Senegal’s economic freedom score is 57.8, making its economy the 106th freest in the 2015 Index. Its score has increased by 2.4 points since last year, driven by improvements in half of the 10 economic freedoms, including freedom from corruption, business freedom, and fiscal freedom that outweighs declines in labour freedom and the management of government spending. Senegal is ranked 16th out of 46 countries in the Sub-Saharan Africa region, and its score is below the world average.
After four years of little progress, economic freedom in Senegal has advanced by 2.1 points since 2011, and the country has recorded the fourth highest score improvement of any country graded in the 2015 Index.
However, the Senegalese economy remains “mostly unfree.” Senegal’s economic freedom remains suppressed by weak rule of law and a poor regulatory environment. The judiciary lacks the resources to prevent corruption and move cases efficiently. Registering a business is expensive, and the rigid labour code confines many to informal employment.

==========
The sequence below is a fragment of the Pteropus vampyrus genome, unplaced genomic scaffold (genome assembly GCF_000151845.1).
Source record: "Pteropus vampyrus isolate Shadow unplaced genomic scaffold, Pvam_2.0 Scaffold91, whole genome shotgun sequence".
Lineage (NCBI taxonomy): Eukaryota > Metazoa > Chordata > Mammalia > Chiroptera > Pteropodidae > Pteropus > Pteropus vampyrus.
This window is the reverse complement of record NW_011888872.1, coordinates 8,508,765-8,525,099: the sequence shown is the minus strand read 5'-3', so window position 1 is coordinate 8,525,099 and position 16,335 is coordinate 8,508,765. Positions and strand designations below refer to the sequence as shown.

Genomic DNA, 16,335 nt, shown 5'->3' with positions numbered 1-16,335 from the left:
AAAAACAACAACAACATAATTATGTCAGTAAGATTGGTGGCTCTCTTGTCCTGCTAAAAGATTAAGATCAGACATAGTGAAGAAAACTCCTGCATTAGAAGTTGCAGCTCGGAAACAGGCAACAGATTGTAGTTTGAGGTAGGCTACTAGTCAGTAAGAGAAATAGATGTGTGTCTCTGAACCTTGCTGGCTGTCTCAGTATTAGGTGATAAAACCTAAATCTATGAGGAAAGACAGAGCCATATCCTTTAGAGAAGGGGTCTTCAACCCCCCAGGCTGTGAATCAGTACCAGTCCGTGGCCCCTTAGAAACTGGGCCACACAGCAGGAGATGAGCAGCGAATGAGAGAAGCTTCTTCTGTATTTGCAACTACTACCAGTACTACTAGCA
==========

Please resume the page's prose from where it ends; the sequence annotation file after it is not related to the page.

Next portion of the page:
Former President Abdoulaye Wade amended Senegal’s constitution over a dozen times to augment executive power and weaken the opposition, but his run for a third term ended in his defeat by Macky Sall in March 2012. In September 2012, lawmakers voted to abolish the Senate and the vice presidency to save money for disaster management. Sall appointed Aminata Touré prime minister in 2013. After more than 30 years of conflict between the government and southern separatists, the rebel leader of the Movement of Democratic Forces of Casamance declared a unilateral cease-fire in May 2014. Economic reforms have proceeded slowly. Some 75 percent of the workforce is engaged in agriculture or fishing. High formal-sector unemployment is a major factor in high rates of emigration to Europe. Senegal remains heavily dependent on foreign aid and has suffered from the 2014 Ebola virus outbreak in West Africa.
Rule of law